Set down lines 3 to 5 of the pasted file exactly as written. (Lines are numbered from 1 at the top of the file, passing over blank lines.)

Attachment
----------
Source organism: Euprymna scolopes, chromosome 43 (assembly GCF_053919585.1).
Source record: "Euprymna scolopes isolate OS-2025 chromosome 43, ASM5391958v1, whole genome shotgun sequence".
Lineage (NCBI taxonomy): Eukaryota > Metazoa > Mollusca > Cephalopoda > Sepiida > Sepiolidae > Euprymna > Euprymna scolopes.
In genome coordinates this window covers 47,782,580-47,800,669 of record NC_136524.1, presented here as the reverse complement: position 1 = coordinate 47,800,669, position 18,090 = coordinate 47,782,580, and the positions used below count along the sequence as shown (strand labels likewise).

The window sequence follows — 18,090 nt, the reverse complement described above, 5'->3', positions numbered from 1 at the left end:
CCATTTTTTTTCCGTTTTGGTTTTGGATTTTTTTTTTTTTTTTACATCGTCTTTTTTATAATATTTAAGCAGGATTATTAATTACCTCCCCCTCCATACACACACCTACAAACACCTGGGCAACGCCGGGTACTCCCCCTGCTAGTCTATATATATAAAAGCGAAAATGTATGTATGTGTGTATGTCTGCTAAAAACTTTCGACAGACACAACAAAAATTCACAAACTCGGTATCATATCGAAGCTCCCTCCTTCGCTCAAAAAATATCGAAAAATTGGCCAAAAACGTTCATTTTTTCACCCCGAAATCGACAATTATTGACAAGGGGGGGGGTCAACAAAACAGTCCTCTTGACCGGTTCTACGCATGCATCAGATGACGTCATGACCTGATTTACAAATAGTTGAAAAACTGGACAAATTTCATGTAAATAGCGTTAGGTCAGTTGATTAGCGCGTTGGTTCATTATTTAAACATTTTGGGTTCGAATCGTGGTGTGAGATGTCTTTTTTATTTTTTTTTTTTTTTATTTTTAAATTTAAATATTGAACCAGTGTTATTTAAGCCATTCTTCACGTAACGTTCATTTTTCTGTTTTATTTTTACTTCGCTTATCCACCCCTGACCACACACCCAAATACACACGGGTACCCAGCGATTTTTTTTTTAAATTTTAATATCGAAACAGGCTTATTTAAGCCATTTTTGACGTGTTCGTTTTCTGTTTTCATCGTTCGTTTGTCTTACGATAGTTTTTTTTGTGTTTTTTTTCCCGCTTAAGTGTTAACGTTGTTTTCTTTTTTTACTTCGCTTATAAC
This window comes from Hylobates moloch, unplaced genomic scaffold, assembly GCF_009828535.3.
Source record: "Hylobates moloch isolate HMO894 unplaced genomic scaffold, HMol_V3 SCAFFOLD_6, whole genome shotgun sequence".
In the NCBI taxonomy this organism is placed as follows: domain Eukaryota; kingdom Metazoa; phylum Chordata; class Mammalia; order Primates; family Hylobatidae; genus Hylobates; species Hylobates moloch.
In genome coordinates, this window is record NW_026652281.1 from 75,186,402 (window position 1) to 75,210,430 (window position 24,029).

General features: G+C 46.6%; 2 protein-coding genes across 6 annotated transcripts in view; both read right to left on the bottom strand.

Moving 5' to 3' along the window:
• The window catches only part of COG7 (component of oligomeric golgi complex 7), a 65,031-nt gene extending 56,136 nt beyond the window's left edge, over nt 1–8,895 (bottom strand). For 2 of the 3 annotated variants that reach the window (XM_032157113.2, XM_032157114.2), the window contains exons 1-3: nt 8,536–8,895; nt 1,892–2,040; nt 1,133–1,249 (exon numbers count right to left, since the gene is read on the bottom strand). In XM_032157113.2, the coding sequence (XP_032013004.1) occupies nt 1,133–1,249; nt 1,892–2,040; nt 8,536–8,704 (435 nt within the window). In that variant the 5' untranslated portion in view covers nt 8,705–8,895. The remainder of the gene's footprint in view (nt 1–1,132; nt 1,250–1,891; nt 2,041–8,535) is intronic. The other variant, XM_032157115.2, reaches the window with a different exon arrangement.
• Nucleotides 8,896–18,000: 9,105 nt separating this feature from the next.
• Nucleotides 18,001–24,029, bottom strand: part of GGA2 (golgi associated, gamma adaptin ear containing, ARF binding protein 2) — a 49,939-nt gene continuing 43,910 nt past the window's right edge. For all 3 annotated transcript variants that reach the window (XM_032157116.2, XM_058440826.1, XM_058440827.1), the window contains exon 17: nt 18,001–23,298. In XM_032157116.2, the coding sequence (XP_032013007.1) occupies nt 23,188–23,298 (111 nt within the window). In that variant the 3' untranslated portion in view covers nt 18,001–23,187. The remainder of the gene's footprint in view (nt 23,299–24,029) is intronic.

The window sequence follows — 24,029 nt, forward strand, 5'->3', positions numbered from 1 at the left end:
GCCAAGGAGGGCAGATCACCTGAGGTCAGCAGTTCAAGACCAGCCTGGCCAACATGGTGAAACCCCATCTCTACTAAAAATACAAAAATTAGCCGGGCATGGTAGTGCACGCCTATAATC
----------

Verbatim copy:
Lineage (NCBI taxonomy): Eukaryota > Metazoa > Mollusca > Cephalopoda > Sepiida > Sepiolidae > Euprymna > Euprymna scolopes.
In genome coordinates this window covers 47,782,580-47,800,669 of record NC_136524.1, presented here as the reverse complement: position 1 = coordinate 47,800,669, position 18,090 = coordinate 47,782,580, and the positions used below count along the sequence as shown (strand labels likewise).

The window sequence follows — 18,090 nt, the reverse complement described above, 5'->3', positions numbered from 1 at the left end: